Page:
Prof. Rawitscher received several prestigious academic honors including one of the early Research Fellowship awards from the Alexander von Humboldt Foundation (Germany) in 1964 and became a Fellow of the American Physical Society, nomi-nated by the Division of Nuclear Physics in 2016. During his tenure at the University of Connecticut, he took academic leaves at the Max Planck Institut fur Kernphysik in Heidelberg (1964-1966), the Laboratory for Nuclear Science at MIT (1972), as guest professor at the University of Surrey, England 1973, the University of Maryland (1987-1988) and served on the Board of Directors of Bates Users Theory Group at MIT (1982-1985) and the Executive Committee of the American Physical Society topical group on Few Body Systems and Multi-Particle Dynamics (1993-1995). He gave a number of invited presentations in nuclear theory at conferences, published approximately 88 refereed papers and numerous conference proceedings. His principal research interests involved scattering problems using non-local opti-cal models of nuclear processes, coupled-channel reaction mechanisms for nuclear break-up such as the (e,e’p) reaction, and virtual nuclear excitations. Recently he emphasized development of numerical methods such as Galerkin and spectral expansions for solving integral equations. He has applied some of these techniques to studies of ultracold atomic collisions as well as nuclear reactions. His most recent refereed papers (2015-2017) concerned “Revival of the Phase-Amplitude description of a Quantum-Mechanical wave function.”

Professor Rawitscher was an engaged and untiring participant both in his Department and in the general community up to the last moments of his life. He promoted public awareness and activism on ameliorating the effects of global climate change and he and his wife Joyce have been active in the peace movement. He was a member of the Storrs, CT Quaker Meeting. He was also active in community service in the Storrs area, for example serving on the Town of Mansfield Sustainability Committee. Recently he has been working on a nearly-finished book summarizing his lifelong expertise in numerical computational physics, under contract with Springer, with two younger colleagues from Brazil. George was a dedicated and effective undergraduate teacher and empathetic mentor to a large number of graduate students, colleagues and collaborators. George was a central member of the department for more than 50 years, and has earned a special place in our hearts forever. His inspiring presence and example will be very much missed at the University, amongst his family, friends and the community, and it was a great loss to see him go.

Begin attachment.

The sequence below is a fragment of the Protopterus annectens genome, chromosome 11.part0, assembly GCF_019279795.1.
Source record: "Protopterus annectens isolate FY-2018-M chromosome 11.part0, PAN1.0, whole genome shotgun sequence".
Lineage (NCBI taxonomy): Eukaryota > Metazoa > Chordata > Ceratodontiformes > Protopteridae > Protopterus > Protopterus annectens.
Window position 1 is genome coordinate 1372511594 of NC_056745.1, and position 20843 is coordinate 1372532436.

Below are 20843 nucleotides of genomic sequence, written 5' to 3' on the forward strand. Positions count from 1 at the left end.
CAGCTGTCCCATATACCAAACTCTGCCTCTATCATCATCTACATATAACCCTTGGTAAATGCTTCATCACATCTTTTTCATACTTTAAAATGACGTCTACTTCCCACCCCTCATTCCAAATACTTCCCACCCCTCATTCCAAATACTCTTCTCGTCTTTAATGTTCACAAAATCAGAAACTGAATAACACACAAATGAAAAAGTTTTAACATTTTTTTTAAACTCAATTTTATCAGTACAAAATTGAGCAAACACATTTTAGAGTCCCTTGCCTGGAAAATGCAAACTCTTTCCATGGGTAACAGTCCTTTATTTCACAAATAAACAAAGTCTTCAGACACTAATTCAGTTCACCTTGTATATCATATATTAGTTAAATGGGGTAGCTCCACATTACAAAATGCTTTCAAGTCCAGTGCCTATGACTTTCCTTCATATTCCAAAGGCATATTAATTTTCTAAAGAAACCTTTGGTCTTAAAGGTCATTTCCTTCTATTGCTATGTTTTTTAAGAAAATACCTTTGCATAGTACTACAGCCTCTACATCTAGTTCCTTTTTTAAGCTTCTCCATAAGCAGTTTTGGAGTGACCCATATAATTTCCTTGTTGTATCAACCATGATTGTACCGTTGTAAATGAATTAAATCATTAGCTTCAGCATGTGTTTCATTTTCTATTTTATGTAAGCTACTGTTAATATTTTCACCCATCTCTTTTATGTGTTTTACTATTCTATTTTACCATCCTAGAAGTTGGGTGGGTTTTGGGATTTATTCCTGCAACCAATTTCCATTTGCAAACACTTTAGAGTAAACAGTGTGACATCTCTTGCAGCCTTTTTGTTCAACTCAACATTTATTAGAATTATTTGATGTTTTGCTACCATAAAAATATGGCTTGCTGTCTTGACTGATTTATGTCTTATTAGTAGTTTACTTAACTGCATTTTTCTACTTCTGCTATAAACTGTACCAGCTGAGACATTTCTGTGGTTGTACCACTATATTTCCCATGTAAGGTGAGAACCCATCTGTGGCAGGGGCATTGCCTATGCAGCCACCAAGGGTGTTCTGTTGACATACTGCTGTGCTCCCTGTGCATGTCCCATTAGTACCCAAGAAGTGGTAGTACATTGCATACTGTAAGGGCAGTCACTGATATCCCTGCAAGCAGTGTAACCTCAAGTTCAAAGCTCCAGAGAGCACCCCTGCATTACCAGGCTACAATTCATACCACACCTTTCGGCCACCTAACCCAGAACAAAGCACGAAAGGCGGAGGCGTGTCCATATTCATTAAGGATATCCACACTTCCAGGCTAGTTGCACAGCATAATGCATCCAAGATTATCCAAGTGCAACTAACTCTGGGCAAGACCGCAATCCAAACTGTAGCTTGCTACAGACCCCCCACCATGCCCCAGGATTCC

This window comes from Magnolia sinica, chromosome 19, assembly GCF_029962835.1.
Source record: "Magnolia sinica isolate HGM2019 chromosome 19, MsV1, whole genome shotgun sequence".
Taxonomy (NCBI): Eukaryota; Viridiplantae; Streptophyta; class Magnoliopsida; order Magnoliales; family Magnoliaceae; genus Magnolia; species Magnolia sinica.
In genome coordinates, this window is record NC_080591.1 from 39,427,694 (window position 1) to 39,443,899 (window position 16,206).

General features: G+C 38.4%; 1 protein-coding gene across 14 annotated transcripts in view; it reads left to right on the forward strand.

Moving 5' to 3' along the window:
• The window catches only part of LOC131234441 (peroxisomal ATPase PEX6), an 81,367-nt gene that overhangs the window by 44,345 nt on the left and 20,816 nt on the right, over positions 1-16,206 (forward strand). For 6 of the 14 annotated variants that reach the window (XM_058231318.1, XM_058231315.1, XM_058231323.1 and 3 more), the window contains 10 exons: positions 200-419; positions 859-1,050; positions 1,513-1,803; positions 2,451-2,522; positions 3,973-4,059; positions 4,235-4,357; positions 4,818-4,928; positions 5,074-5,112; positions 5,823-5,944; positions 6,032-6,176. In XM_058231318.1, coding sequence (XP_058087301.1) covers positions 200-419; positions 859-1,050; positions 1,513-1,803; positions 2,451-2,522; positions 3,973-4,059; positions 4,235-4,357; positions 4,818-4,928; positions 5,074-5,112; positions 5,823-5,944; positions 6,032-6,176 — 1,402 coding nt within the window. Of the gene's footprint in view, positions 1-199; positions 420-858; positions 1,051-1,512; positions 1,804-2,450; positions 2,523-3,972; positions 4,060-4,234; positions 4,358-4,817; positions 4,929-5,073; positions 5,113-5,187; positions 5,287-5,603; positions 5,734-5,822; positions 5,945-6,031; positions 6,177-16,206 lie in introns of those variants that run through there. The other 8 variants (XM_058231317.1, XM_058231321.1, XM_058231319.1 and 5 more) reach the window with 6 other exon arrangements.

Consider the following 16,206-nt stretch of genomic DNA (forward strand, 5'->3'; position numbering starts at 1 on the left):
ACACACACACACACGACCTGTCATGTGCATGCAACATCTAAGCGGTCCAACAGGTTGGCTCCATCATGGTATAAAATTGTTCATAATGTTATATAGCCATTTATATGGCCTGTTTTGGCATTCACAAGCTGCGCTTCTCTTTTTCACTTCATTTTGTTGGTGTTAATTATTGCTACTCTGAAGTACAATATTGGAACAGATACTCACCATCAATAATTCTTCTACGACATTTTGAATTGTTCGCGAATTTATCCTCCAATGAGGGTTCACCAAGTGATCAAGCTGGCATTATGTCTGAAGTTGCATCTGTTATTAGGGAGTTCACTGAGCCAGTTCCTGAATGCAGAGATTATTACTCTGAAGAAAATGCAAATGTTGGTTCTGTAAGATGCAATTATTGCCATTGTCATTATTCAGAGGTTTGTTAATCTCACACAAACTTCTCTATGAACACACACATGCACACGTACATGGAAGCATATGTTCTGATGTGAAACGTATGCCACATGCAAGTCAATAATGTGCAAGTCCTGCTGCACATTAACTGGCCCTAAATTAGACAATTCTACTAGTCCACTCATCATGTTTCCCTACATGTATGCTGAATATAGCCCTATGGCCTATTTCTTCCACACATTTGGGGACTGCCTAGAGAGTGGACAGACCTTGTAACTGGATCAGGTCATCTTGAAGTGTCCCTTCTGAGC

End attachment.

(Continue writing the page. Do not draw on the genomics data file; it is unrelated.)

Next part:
Department welcomes new students with annual Ice Cream Social

The UConn Physics Graduate Student Association sponsored a social event featuring UConn dairy bar ice cream to welcome back students after the summer break. Other regular events throughout the year sponsored by the PGSA include the Holiday Party in December, the Poster Exhibition Competition in April, and the  Department Picnic in May.



Annual group hike up Mount Monadnock shows charms of New England fall

Each fall for the past decade or more, members of the UConn Physics Department have gathered one clear day near the peak of fall colors for a group hike up Mount Monadnock. Located in the White Mountains of New Hampshire not far from Keene, Monadnock is well known for its accessibility to a wide range of climbers, and for its scenic views from the top. These factors help to explain why it is the most climbed mountain peak in the eastern USA, and one of the most climbed in the world. After the hike, the group gathers in a park near the base of the mountain to enjoy barbeque and some well-deserved rest.


Monadnock hike 2016
Mount Monadnock group hike 2016


Professor William Stwalley Retires

William C. Stwalley (Bill), Board of Trustees Distinguished Professor of Physics, has retired from teaching on June 1, 2016. He is now continuing as UConn Board of Trustees Distinguished Professor Emeritus /Research Professor of Physics and also continuing as an Affiliate Professor of Chemistry and of the Institute of Material Science (IMS).

The Physics Department would like to give a heartfelt ‘Thank You!’ and ‘Congratulations!’ to Cynthia, Michael and Bill.
Enjoy your much deserved retirement!